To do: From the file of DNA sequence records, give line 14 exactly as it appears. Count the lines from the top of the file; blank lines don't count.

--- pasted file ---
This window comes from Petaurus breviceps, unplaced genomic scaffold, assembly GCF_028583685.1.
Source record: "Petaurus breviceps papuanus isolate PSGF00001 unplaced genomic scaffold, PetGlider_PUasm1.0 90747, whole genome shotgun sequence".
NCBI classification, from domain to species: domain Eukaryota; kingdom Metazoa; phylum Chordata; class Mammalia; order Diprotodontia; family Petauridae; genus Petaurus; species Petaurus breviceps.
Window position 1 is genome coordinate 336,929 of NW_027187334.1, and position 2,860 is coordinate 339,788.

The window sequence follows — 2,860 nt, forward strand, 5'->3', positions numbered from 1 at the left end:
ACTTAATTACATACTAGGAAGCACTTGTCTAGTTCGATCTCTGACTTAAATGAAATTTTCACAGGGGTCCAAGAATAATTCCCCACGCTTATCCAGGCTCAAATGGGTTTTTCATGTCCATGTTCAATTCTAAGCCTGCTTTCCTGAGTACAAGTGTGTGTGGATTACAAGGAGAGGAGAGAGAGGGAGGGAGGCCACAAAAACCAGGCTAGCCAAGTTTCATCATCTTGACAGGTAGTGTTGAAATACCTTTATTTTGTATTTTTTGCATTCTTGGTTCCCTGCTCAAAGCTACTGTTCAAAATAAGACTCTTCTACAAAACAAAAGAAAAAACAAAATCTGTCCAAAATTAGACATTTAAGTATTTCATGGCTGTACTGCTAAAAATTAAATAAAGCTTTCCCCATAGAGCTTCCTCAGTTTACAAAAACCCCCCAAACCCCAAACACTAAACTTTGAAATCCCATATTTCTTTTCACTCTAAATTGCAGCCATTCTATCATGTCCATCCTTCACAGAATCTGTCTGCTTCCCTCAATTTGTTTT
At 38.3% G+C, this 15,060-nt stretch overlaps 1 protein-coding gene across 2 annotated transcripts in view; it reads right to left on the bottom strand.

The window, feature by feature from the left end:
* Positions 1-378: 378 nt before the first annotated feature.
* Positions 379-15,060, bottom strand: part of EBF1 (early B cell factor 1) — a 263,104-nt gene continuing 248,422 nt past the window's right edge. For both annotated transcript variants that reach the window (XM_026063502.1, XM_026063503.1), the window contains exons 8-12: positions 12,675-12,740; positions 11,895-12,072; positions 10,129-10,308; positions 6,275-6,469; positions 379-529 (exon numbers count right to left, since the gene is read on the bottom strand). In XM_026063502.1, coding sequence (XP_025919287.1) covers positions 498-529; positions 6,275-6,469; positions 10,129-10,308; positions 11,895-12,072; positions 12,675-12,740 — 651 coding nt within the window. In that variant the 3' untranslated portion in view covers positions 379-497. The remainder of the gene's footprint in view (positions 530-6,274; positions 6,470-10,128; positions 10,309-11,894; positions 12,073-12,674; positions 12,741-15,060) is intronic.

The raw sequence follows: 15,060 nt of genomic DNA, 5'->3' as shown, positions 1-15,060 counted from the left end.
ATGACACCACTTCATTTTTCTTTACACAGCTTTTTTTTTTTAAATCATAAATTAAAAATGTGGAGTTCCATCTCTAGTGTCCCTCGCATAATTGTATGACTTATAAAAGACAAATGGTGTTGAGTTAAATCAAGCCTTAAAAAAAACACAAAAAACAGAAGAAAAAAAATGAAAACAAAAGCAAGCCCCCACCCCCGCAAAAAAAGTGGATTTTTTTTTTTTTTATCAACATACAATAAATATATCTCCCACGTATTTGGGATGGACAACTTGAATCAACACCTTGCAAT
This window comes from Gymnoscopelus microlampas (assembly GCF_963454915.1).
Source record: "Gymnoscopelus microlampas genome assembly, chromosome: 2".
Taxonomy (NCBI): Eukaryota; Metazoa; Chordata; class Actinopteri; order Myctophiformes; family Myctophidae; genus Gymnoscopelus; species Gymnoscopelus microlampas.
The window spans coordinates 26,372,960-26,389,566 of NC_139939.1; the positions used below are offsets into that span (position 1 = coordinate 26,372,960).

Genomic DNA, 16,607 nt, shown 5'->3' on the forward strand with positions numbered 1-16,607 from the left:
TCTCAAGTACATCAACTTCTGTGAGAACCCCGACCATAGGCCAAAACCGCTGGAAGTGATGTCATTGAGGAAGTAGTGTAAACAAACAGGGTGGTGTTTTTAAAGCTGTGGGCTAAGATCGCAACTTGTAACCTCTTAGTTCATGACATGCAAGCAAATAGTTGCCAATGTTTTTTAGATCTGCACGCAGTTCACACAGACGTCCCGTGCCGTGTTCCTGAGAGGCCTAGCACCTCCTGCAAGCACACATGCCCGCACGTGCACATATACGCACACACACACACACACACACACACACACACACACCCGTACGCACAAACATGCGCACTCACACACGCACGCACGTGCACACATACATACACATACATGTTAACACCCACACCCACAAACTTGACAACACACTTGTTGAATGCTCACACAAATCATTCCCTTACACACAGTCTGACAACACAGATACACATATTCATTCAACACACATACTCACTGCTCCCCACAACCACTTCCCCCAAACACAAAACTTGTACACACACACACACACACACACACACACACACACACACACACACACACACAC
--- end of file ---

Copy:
Source record: "Gymnoscopelus microlampas genome assembly, chromosome: 2".